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Understanding gamification & reward systems

by Kevin Harwood on 11/13/13 01:43:00 am

The following blog post, unless otherwise noted, was written by a member of Gamasutra’s community.
The thoughts and opinions expressed are those of the writer and not Gamasutra or its parent company.


The concept of badges and medals seems, in theory, very straight forward – reward users for completing specific benchmarks. So why are certain games titans of innovation adding incredible value through their rewards system while others leave their users confused and apathetic? I’m convinced it stems from the very basic human concept of achievement and our desire for it to be relevant. Relevancy will be divided into social and solitary categories.

Let’s start by understanding the broad objective of gamification. Ultimately as a marketer, community manager or designer you want to add value to your game. If done correctly you can also provide structure and direction for gamers (often something many games lack), but this is a tacit result of successful gamification design. The value added comes by attributing quantitative representation of qualitative accomplishment. It gives explicit validation for intrinsic accomplishment or simply put, you have something more tangible to look back on to herald your success and give you something to work to accomplish.


As someone who feels justified in asking for a pension from Arena Net for how many hours I sunk into Guild Wars I can use this game as an excellent case study. First off, Guild Wars is an incredibly social game. The very basic game mechanics require players to form teams and guilds in order to accomplish tasks both large and small. With such attention given to finding players with similar play styles as you, the “title” system became invaluable. Due to a variety of ways to engage with the game such as Player vs Player, Player versus World and cooperative team modes, there were titles given for accomplishments specific to a gameplay style.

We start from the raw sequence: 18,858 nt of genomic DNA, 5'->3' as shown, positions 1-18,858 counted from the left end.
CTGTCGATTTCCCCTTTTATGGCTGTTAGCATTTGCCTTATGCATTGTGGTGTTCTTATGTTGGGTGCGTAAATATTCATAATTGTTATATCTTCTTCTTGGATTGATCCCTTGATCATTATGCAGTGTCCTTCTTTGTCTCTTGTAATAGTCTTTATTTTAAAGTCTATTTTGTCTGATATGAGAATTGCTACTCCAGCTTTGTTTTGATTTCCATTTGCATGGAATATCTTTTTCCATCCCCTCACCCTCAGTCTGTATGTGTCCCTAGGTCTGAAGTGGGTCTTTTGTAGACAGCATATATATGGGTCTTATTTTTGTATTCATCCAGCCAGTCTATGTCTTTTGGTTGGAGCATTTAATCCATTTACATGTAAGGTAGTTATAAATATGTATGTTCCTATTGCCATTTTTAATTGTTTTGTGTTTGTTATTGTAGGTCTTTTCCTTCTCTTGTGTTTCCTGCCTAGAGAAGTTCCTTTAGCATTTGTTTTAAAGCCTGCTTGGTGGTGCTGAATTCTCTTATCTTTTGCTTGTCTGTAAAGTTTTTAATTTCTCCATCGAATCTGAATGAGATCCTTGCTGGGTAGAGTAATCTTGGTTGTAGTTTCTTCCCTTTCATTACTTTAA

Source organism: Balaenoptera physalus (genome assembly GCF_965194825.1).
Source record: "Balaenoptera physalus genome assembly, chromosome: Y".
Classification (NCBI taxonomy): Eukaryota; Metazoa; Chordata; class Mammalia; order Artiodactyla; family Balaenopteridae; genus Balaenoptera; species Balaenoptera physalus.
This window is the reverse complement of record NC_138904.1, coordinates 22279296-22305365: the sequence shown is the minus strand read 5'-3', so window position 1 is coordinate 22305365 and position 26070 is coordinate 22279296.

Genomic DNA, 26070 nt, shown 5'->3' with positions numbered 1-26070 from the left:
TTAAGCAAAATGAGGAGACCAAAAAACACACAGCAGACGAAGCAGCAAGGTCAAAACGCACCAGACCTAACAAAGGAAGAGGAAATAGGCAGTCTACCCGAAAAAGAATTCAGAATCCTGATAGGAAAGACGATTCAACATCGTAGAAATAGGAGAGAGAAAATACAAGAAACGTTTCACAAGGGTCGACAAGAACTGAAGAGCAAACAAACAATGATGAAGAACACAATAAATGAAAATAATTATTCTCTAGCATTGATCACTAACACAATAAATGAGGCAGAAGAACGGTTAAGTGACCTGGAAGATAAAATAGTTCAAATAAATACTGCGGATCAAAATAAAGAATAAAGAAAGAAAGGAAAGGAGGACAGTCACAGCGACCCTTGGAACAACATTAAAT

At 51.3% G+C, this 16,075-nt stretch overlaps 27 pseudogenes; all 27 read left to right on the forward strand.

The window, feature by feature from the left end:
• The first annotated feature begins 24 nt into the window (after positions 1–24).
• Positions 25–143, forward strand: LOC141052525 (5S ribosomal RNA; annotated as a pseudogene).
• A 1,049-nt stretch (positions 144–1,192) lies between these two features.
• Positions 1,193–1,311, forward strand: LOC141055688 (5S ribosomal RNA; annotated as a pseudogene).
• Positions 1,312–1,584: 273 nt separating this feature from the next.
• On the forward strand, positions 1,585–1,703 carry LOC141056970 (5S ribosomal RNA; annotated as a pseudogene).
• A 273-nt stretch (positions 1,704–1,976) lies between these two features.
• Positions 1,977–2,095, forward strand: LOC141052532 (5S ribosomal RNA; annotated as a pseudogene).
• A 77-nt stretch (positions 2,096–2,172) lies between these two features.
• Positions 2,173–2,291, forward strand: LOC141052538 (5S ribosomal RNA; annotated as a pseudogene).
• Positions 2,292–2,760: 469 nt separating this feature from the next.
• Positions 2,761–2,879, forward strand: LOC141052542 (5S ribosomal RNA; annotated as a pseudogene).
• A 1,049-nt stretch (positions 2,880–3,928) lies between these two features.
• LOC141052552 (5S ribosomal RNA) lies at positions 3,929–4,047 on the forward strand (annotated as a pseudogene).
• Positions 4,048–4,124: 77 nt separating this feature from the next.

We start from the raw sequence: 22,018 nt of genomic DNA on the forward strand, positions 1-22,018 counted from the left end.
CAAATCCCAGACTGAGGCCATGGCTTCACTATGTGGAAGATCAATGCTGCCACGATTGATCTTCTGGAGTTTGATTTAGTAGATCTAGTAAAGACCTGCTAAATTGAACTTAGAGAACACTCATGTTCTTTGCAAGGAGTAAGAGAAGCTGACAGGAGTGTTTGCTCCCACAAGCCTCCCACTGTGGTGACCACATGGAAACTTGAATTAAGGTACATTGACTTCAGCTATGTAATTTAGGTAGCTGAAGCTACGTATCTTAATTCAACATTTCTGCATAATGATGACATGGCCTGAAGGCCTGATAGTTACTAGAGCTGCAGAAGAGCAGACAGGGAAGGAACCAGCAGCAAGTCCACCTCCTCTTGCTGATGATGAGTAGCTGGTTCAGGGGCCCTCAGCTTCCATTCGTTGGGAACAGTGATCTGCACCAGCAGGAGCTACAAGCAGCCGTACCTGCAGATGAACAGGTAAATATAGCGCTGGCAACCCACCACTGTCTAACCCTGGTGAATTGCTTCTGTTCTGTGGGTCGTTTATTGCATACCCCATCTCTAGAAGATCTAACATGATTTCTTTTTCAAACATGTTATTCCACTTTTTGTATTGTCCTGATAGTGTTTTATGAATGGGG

I for instance was heavily drawn to the exploration element of the game and enjoyed unlocking  the entire map by directly exploring every region of the world. Upon completion, I received the title “100% World Explorer” under my name for any potential companion to view. This boasted a style of gameplay which other like-minded players would be drawn to. Here’s the point; I was interested in accomplishing this reward because I cared about the social recognition of it.

This right here is the core concept. If the “gamified” product is in fact a social entity, you have to give people a reason to want to earn the reward to brag to their peers. Games like League of Legends giving aesthetic rewards to players who practice sportsmanship or skillful play styles understands the desires of their players. Players want a way to convey their play styles and the designers have enabled this. The design is highly relevant to the community.


What if we’re looking at a solitary game like Skyrim? You spend the of your time developing an achievement system to extend second play through value (as a different class or style of character). Are these achievements even worth the time to add? The answer is YES. Achievements give players (some more than others) the desire to earn these feats and give more structure to their gaming. A properly fleshed out achievement system would encourage a wide variety of gameplay styles the game was designed to manage. The interesting notion here is that there is no social recognition driving players to see their achievements. I trust you know what this means, but I'll state it anyways. Solitary based achievements need to be more in touch with the actual motivators behind the player.


- Achievements should be relevant to your medium - will a user actually feel motivated to accomplish any of the achievements the game offers?

- Consider the context of what an achievement will represent to a player (is the game social? Solitary?)

- Achievements that players want to earn means your rewards system has successfully added value

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